This suggests that setting aside one day per week for research is less likely to be productive than putting aside one hour per day - though two or more hours per day would be even better!
The book doesn't systematically address how to develop expert performance in academics' roles as researchers, teachers and leaders/managers, but some implications are fairly clear. Dedicated practice is essential in all cases, in an environment with support, helpful feedback and enough success to maintain motivation. Many scholars first begin research in their honours year. Starting earlier - in high school or even primary school - would allow high-level research output at younger ages.
In the early years of research - typically honours, masters and PhD years - a beginning researcher has the support of supervisors and peers. But on obtaining an academic position, this level of support is sometimes less readily available. Junior staff in large collaborative scientific projects can learn from senior researchers, but in arts there is a tradition of independent study, which often means working in isolation. Without a secure environment with encouragement, regular feedback and the incentive to put in regular hours striving to improve, it is easier to fall into a routine of occasional research.
There are even more obstacles to the development of expert teaching performance. A chess grandmaster spends far more hours studying positions and games - namely practising - than playing in tournaments. Likewise for top performers in other fields. Few academic teachers, though, spend a lot of time analysing subject design, experimenting with different teaching methods, inviting advisors to sit in on their classes and offer feedback, or engaging in reflective practice. Most academics spend far more time teaching than they do striving to improve their teaching. This is satisfactory for normal work but is not the way to develop high-level performance.
For learning leadership and managerial skills, the requirement is likely to be similar: years of deliberate practice aimed at improvement, preferably with support of mentors. But, like teachers, most academic managers spend far more time doing their jobs than practising the skills to do them. Learning is further hindered by a culture of criticism, in which mistakes are attacked rather than used as guides for improvement.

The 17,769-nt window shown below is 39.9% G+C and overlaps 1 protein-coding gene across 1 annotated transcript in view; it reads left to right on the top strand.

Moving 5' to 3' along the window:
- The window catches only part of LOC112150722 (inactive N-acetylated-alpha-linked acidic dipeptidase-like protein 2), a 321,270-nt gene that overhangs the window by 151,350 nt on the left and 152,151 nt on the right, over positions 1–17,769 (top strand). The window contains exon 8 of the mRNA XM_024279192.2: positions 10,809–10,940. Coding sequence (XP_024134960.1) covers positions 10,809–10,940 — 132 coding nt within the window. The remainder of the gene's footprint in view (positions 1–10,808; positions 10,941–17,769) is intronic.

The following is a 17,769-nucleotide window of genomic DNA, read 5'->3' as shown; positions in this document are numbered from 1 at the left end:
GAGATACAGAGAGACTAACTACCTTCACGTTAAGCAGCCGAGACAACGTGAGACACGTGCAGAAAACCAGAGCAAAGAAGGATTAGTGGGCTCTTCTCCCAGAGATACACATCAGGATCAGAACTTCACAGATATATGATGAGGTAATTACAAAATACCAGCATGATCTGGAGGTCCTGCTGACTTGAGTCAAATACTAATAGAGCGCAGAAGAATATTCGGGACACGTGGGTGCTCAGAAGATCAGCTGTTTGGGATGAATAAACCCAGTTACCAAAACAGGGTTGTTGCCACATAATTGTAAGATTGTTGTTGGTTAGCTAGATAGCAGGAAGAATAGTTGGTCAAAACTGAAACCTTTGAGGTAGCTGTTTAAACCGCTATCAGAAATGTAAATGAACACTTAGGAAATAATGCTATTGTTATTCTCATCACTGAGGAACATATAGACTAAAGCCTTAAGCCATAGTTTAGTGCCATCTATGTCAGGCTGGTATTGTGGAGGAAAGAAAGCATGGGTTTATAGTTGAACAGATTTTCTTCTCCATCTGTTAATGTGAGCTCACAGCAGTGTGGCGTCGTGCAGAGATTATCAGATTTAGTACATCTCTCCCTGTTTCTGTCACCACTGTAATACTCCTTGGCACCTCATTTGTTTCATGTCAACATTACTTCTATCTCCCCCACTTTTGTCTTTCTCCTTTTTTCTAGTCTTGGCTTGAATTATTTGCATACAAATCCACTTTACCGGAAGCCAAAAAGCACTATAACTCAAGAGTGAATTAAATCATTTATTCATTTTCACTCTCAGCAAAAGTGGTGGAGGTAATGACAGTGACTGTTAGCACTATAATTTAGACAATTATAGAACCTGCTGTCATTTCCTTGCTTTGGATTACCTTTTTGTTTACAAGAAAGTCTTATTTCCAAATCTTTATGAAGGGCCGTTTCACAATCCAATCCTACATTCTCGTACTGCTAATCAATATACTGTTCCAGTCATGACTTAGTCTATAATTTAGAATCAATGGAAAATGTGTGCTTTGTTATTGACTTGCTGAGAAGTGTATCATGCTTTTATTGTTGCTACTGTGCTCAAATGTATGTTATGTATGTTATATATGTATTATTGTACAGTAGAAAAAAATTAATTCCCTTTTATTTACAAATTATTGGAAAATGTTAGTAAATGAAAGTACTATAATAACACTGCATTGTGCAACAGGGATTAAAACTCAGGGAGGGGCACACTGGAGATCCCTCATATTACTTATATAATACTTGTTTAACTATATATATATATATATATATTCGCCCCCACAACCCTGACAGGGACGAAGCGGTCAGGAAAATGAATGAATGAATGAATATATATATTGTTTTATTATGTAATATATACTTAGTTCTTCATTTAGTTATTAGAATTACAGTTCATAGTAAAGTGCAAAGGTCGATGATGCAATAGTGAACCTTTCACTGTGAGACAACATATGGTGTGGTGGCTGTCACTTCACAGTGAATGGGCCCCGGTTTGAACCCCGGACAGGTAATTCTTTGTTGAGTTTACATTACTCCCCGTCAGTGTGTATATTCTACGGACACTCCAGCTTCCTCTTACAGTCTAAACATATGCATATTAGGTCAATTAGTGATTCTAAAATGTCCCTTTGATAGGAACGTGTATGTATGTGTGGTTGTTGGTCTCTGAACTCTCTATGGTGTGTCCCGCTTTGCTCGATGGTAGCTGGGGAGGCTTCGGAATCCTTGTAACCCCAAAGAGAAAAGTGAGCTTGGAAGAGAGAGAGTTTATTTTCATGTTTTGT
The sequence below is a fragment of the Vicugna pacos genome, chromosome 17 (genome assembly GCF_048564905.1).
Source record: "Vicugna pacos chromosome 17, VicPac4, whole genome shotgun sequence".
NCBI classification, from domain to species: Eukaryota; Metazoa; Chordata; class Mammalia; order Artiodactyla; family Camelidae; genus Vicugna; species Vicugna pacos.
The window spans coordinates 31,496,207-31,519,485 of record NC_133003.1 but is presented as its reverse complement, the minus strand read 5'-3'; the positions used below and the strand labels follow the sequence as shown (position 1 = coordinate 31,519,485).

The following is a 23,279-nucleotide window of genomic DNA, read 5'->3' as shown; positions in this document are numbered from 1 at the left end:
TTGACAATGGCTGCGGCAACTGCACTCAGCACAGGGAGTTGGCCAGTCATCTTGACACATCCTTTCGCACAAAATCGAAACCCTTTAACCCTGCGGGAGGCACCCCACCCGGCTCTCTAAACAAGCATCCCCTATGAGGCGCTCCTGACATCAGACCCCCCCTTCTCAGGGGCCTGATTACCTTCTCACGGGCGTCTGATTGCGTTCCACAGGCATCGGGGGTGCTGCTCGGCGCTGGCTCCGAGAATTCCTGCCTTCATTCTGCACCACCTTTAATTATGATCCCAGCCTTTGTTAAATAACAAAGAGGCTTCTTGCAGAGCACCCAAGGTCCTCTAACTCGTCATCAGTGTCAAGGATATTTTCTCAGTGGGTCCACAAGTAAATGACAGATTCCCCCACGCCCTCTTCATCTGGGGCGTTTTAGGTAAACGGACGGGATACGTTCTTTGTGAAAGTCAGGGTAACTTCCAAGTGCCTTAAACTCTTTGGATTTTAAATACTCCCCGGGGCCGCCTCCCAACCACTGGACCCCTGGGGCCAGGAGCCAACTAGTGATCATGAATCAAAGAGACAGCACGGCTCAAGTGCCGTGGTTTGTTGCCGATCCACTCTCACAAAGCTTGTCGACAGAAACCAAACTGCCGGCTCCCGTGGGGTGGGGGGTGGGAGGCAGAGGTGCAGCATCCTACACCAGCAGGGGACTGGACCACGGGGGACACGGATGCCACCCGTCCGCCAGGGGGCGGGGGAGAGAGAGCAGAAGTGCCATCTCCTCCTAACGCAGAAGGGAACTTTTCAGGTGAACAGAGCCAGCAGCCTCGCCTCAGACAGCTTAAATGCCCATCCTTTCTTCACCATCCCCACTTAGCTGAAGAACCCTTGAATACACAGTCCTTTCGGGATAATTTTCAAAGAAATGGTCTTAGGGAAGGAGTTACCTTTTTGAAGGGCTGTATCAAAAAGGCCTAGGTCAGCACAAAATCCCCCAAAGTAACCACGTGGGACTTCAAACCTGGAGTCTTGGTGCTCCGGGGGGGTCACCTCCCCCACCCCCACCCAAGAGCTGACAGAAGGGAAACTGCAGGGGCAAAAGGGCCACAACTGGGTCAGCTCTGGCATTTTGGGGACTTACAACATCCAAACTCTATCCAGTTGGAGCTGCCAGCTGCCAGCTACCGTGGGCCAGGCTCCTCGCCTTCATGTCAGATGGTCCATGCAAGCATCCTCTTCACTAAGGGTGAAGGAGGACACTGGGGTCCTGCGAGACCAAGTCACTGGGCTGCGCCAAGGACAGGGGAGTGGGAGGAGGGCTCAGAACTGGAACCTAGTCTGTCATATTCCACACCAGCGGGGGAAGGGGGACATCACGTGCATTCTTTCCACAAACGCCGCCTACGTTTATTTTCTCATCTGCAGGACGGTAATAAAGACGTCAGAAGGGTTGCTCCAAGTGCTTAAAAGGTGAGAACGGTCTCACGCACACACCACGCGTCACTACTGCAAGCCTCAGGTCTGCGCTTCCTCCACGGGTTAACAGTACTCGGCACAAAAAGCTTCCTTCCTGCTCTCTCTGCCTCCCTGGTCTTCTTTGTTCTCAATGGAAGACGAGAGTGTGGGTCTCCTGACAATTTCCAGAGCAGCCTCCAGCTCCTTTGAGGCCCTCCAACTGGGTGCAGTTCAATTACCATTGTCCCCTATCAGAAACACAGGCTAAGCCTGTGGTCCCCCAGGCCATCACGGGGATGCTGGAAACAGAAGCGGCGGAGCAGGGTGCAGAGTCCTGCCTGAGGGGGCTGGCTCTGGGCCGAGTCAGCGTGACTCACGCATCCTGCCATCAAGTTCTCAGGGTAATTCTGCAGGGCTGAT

It is to be expected that great leaders will be those who have worked at it for a long time. The research in this volume suggests that it is foolish to expect a top researcher to become a top manager overnight - or even in a few years.
There's a chapter in the book about ageing and expertise. As people get older, their cognitive and other functions decline, and experts' general cognitive capacities decline like everyone else's. But, miraculously, expert performers show little if any decline in their efficiency at skill-related tasks. But to maintain their skills, older performers have to keep practising.
Studies of expertise can throw light on old debates about technocracy, namely rule by experts. If expertise is highly specific to domains, this gives no support for experts having a disproportionate decision-making role. You can trust a skilled pilot to fly a plane, but not to make superior transport policy decisions.
The Cambridge Encyclopedia is testimony to the huge increase in knowledge about expertise. There are now many experts on expertise, from whom we all can learn. But it is still necessary to keep practising.
K. Anders Ericsson, Neil Charness, Paul J. Feltovich and Robert R. Hoffman (eds.), The Cambridge Handbook of Expertise and Expert Performance (Cambridge: Cambridge University Press, 2006).
8 March 2007, revised 28 May 2007